# Difference in differences with one post and two treatment variables

I want to test the following hypotheses with a difference in differences (DiD) OLS model: 1. The post grant effect on the dependent variable is stronger for patents with at least one rejection than for patents with no rejection. 2. This interaction effect is increased if at least one assignee has its base origin outside the US.

I already constructed one time variable (pre grant = 0, post grant = 1), and two treatment variables: rejection variable (received at least one rejection = 1, received no rejection = 0) and origin variable (US origin = 1, non-US origin = 0). Furthermore, I have several control variables.

How do I have to include these three independent variables? In a conventional DiD (e.g. post and one treatment variable), I include both variables separately as well as their product. But how do I have to do this with two treatment variables? Include all variables separately, all pairwise products (i.e. post x treatment 1, post x treatment 2 and treatment 1 x treatment 2) and the product of all three?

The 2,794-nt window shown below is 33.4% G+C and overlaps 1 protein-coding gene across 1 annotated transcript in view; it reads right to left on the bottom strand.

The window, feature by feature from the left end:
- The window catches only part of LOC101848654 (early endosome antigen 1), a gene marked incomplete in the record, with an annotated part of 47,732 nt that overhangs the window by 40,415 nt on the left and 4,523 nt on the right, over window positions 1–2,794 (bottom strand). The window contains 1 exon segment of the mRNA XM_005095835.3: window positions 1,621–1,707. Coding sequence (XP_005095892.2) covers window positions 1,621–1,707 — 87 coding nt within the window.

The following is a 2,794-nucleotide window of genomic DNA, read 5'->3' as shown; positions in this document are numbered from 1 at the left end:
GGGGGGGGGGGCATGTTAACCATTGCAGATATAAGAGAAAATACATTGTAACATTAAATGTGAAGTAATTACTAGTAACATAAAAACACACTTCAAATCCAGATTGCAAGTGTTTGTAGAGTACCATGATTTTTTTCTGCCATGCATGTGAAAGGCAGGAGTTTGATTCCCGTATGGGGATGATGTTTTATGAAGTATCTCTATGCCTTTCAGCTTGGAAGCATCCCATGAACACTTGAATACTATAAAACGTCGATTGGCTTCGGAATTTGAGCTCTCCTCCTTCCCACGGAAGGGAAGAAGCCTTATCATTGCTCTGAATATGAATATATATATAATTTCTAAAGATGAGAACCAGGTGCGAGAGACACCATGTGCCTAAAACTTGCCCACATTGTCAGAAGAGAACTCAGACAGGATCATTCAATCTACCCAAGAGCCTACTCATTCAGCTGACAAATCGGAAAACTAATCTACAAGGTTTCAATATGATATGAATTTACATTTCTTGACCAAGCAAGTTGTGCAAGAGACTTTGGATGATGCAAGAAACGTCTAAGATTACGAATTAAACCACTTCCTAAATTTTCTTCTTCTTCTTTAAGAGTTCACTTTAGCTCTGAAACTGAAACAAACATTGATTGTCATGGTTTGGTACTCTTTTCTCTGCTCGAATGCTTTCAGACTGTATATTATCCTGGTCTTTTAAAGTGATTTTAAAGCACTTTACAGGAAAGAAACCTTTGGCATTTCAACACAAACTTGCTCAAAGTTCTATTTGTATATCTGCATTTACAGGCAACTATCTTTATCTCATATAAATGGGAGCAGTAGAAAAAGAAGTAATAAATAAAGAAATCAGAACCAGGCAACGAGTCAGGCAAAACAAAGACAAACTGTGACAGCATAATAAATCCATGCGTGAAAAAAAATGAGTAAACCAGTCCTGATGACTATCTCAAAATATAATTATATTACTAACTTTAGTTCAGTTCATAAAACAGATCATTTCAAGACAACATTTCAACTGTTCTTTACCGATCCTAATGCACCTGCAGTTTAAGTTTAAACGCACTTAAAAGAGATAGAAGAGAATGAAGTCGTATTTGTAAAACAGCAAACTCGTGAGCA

Let $$x_{it}$$ denote after rejection, $$z_{it}$$ denote after granted, $$y_{it}$$ the outcome, and $$w_i$$ is US origin (which should not change over time and doesn't have a $$t$$ subscript).

The two-way fixed effect implementation would be,

$$y_{it} = \beta_0 +\beta_1 x_{it} +\beta_2 z_{it} +\beta_3 x_{it}z_{it}+\beta_4 x_{it}w_i +\beta_5 z_{it}w_i +\beta_6 x_{it}z_{it}w_i+ a_i +c_t +\varepsilon_{it}$$

The fixed effect $$a_i$$ will capture the binary varaible for $$w_i$$, you don't need to control for it separately. The fixed effect will also capture the effect of being a patent that is ever granted or ever rejected.

Please let me know if this seems weird. I don't think I fully understand your setting.

Also, there is recent literature that the two-way fixed effect diff-in-diff estimator has bias if there are heterogeneous treatment effects and timing (Sun and Abraham 2021). The specification I wrote above is a good starting point to analysis. If you are an undergrad, it should be fine. If you are a graduate student or higher, you will want to consider the alternative estimator that Sun and Abraham developed.

• Thank you for this comment. However, I am not sure if I capture the interaction effect of the origin variable on the grant x rejection variable with this formula. From my perception, including the origin variable only as separate variable without interaction effect would affect the shift of the curve but not its slope. However, it is the slope of the curve I am interested in. Jun 2, 2022 at 9:36
• I added in interactions with $w_i$. Is this what you mean? Jun 2, 2022 at 11:50
• Yes exactly, it this the way it should be? Jun 2, 2022 at 12:10
• If I understand your question correctly, yes. Jun 3, 2022 at 10:05